Iraqi security forces and citizens inspect the site after an explosion in the Al-Wahilat market in the Sadr district of Baghdad, Iraq on July 19, 2021 (Photo by Murtaza Al-Sudani/Anadolu Agency via Getty Images)
On Saturday, Iraqi Prime Minister Mustafa Al-Kadhimi announced the arrest of a “terrorist cell” behind the bombing of a market in Baghdad that killed dozens, and the Islamic State claimed responsibility for it.
The attack sparked alienation and renewed fears of the arrival of the Islamic State, which lost its last territory in Iraq after a hard campaign that ended in late 2017, but maintains sleeper cells in remote desert and mountainous areas.
The bombing took place, on Monday, in the Al-Wahilat market in Sadr City, a Shiite suburb of the capital, and officially resulted in the deaths of 30 people, with the exception of the direct perpetrator.
“We arrested all members of the cowardly terrorist cell that planned and carried out the attack, and they will appear before a judge today,” Al-Kadhimi said on Twitter.
The prime minister did not specify the number of detainees, but an Interior Ministry source said the suspects were expected to make televised “confessions,” which is common for major crimes in Iraq.
Read also | At least 21 were killed and 33 wounded in a market explosion in Iraq (medical source)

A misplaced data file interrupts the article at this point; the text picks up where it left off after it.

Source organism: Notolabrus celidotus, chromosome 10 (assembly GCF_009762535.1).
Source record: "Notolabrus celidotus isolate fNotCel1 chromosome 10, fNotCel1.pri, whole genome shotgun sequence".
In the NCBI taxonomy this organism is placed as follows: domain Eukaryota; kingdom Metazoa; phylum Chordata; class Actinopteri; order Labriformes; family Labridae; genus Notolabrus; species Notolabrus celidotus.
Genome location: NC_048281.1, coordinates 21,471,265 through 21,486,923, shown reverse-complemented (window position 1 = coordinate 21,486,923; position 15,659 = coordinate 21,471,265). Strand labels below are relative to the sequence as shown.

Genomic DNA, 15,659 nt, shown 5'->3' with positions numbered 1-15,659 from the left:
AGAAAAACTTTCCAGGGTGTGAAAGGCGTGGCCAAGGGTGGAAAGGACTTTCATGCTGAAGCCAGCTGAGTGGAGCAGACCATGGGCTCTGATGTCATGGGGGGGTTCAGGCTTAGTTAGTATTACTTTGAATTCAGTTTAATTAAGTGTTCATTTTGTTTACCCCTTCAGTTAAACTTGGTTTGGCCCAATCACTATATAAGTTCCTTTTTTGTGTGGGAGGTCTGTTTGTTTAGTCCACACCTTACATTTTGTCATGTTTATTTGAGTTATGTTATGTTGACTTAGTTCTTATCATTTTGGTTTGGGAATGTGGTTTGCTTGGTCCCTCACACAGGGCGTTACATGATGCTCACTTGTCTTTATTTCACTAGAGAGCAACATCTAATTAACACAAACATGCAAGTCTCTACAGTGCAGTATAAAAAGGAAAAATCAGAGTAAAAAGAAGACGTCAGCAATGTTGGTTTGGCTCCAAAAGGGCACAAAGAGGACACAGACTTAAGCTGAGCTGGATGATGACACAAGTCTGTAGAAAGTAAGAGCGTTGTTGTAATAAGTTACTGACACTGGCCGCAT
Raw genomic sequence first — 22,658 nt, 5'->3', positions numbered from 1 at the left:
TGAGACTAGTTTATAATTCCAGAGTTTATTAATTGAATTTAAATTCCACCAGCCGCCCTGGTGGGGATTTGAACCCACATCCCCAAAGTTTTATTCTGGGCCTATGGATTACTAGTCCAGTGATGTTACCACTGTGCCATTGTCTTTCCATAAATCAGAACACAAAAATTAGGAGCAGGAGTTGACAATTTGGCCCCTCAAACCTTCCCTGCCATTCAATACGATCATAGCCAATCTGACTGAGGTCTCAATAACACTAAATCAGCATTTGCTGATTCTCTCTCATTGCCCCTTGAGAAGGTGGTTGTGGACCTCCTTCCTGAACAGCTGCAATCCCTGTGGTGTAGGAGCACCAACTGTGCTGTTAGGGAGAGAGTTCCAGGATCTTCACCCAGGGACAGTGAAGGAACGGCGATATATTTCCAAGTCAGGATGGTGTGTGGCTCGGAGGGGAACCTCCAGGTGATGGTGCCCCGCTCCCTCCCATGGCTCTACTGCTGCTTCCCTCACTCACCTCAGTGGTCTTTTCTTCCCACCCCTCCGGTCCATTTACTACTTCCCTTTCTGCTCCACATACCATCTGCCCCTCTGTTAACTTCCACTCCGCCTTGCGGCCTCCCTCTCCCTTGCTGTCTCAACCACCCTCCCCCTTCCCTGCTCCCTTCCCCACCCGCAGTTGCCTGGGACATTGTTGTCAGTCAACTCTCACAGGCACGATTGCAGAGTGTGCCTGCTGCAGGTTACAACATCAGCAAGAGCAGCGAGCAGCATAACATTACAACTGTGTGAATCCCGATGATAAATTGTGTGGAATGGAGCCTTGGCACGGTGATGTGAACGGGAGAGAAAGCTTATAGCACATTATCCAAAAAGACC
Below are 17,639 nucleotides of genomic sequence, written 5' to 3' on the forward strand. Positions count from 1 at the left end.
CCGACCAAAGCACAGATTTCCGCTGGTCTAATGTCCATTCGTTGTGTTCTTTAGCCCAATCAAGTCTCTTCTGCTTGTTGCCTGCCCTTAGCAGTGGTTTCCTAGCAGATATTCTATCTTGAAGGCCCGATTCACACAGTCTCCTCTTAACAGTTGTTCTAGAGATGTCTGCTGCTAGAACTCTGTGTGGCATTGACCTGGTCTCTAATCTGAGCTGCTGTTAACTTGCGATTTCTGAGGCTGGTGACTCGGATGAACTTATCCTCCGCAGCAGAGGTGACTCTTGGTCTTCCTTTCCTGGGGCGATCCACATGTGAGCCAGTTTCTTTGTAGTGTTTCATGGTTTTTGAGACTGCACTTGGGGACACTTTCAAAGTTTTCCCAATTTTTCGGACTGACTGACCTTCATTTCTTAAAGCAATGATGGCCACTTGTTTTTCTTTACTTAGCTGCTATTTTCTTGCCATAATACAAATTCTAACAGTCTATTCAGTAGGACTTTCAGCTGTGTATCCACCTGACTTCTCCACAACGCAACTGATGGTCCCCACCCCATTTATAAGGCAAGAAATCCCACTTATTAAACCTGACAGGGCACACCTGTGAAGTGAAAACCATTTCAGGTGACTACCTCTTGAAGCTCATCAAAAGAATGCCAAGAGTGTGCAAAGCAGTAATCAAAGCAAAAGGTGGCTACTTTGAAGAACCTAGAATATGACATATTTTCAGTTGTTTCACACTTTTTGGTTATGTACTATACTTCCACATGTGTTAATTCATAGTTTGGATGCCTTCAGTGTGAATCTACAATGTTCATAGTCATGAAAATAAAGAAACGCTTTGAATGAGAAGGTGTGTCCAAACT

Deadly attacks were common in Baghdad during the sectarian bloodshed that followed the US-led invasion in 2003, and later when the Islamic State swept through most of Iraq in a misguided offensive in 2014.
Iraq declared the defeat of ISIS in late 2017 after a fierce three-year campaign and attacks became relatively rare in the capital – until January of this year when a double suicide bombing claimed by the Islamic State killed 32 people in another market.
The US-led coalition supporting Iraq’s campaign against ISIS has significantly reduced its troop levels over the past year, citing an increase in the capabilities of Iraqi forces.
But US forces have been targeted by powerful armed factions loyal to Iran, which want them to withdraw completely from the country.
The United States and Iran share an animosity toward ISIS, but Tehran also sees Washington as its archenemy.
– New drone attack –
Today, Saturday, the US-led coalition said that an armed drone targeted a military base in Iraqi Kurdistan hosting US soldiers, without causing any casualties.
This is the latest in a series of attacks on US military and diplomatic facilities in Iraq.
Iraqi Kurdish media said the attack targeted a base in Harir, 70 km northeast of Erbil, the capital of the autonomous Kurdistan region.
American interests in Iraq have been subjected to fifty missile and drone attacks so far this year — attacks that Washington has consistently blamed on Tehran-backed militias operating within the paramilitary Iraqi Popular Mobilization Alliance.
On Friday, the Iraqi Resistance Coordination Committee threatened to continue the attacks unless the United States withdraws all its forces and ends the “occupation.”
Most of the US forces deployed to the coalition, which helped defeat ISIS in Iraq in 2017, were withdrawn under former US President Donald Trump.
The remainder are officially classified as advisors and trainers for the Iraqi army and counter-terrorism units.
Al-Kadhimi is expected to meet with US President Joe Biden in Washington on Monday to discuss the possibility of a complete withdrawal of US forces from Iraq.
But analysts say events in the aftermath of the US withdrawal from Iraq in 2011 – in particular the rise of ISIS – may make Biden reluctant to allow a full withdrawal, fearing giving jihadists rooms to renew again.